Background: It is well documented that epidural adhesion is associated with spinal pain. However, the underlying mechanism of spinal pain generation by epidural adhesion has not yet been elucidated. Objectives: To elucidate the underlying mechanism of spinal pain generation by epidural adhesion using a two-dimensional (2D) non-linear finite element (FE) analysis. Study design: A finite element analysis. Setting: A two-dimensional nonlinear FE model of the herniated lumbar disc on L4/5 with epidural adhesion. Methods: A two-dimensional nonlinear FE model of the lumbar spine was developed, consisting of intervertebral discs, dura, spinal nerve, and lamina. The annulus fibrosus and nucleus pulpous were modeled as hyperelastic using the Mooney-Rivlin equation. The FE mesh was generated and analyzed using Abaqus (ABAQUS 6.13.; Hibbitt, Karlsson & Sorenson, Inc., Providence, RI, USA). Epidural adhesion was simulated as rough contact, in which no slip occurred once two surfaces were in contact, between the dura mater and posterior annulus fibrosus. Results: The FE model of adhesion showed significant stress concentration in the spinal nerves, especially on the dorsal root ganglion (DRG). The stress concentration was caused by the lack of adaptive displacement between the dura mater and posterior annulus fibrosus. The peak von Mises stress was higher in the epidural adhesion model (Adhesion, 0.67 vs. Control, 0.46). In the control model, adaptive displacement was observed with decreased stress in the spinal nerve and DRG (with adhesion, 2.59 vs. without adhesion, 3.58, P < 0.00). Limitations: This study used a 2D non-linear FE model, which simplifies the 3D nature of the human intervertebral disc. In addition, this 2D non-linear FE model has not yet been validated. Conclusion: The current study clearly demonstrated that epidural adhesion causes significantly increased stress in the spinal nerves, especially at the DRG. We believe that the increased stress on the spinal nerve might elicit more pain under similar magnitudes of lumbar disc protrusion.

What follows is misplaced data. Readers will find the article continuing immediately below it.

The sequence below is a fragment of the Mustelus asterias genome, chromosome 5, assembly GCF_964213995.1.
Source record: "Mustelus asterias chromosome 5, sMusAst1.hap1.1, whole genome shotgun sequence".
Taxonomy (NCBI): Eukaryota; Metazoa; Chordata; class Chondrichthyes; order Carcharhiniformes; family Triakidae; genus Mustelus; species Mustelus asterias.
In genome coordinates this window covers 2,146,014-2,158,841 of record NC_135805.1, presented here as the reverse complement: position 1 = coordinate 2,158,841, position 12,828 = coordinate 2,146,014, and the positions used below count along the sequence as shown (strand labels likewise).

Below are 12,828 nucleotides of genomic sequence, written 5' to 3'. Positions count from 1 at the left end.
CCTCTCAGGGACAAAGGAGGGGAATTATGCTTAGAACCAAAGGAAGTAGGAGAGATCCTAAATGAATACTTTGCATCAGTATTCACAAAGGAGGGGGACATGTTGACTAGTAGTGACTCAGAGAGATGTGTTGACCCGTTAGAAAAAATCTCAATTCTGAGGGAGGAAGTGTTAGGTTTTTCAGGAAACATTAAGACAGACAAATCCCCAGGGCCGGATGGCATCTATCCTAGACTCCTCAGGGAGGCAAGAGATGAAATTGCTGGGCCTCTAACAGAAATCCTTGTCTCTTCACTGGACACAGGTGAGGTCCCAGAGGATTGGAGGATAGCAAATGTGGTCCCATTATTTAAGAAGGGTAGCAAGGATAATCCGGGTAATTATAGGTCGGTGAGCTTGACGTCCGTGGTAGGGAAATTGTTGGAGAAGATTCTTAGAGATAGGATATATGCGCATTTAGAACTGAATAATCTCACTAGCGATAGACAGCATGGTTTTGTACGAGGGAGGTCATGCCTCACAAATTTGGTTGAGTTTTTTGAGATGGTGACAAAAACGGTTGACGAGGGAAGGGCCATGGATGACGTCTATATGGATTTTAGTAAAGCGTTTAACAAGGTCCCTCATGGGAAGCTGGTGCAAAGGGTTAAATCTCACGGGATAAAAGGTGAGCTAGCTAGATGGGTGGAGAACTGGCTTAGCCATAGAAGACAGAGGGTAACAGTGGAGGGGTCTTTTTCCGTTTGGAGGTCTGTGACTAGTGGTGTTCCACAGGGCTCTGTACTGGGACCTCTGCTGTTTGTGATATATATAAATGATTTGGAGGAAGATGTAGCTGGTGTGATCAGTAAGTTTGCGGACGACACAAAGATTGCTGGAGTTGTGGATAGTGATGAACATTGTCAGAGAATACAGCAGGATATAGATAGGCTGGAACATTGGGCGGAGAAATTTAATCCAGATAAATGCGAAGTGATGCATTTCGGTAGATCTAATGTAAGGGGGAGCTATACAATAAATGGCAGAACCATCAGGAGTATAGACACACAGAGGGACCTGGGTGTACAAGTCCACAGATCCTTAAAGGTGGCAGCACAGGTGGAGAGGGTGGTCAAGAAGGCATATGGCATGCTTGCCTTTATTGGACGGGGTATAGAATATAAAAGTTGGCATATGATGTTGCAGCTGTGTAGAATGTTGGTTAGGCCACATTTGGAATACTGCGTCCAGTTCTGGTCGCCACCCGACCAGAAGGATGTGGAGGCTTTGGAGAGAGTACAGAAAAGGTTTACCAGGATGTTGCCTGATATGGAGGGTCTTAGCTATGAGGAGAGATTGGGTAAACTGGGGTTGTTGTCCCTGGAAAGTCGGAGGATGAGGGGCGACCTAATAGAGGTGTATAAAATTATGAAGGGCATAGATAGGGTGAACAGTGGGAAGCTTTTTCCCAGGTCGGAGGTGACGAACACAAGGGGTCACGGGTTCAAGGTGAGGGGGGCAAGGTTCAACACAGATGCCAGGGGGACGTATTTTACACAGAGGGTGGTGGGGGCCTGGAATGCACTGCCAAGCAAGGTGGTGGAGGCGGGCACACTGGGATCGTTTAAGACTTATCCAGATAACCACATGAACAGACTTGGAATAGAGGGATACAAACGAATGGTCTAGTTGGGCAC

|Publication status||Published - 2016|
Bibliographical noteFunding Information:
This work was supported by the industrial R&D program of MOTIE/KEIT (10052732).
© 2016, American Society of Interventional Pain Physicians. All rights reserved.
All Science Journal Classification (ASJC) codes
- Anesthesiology and Pain Medicine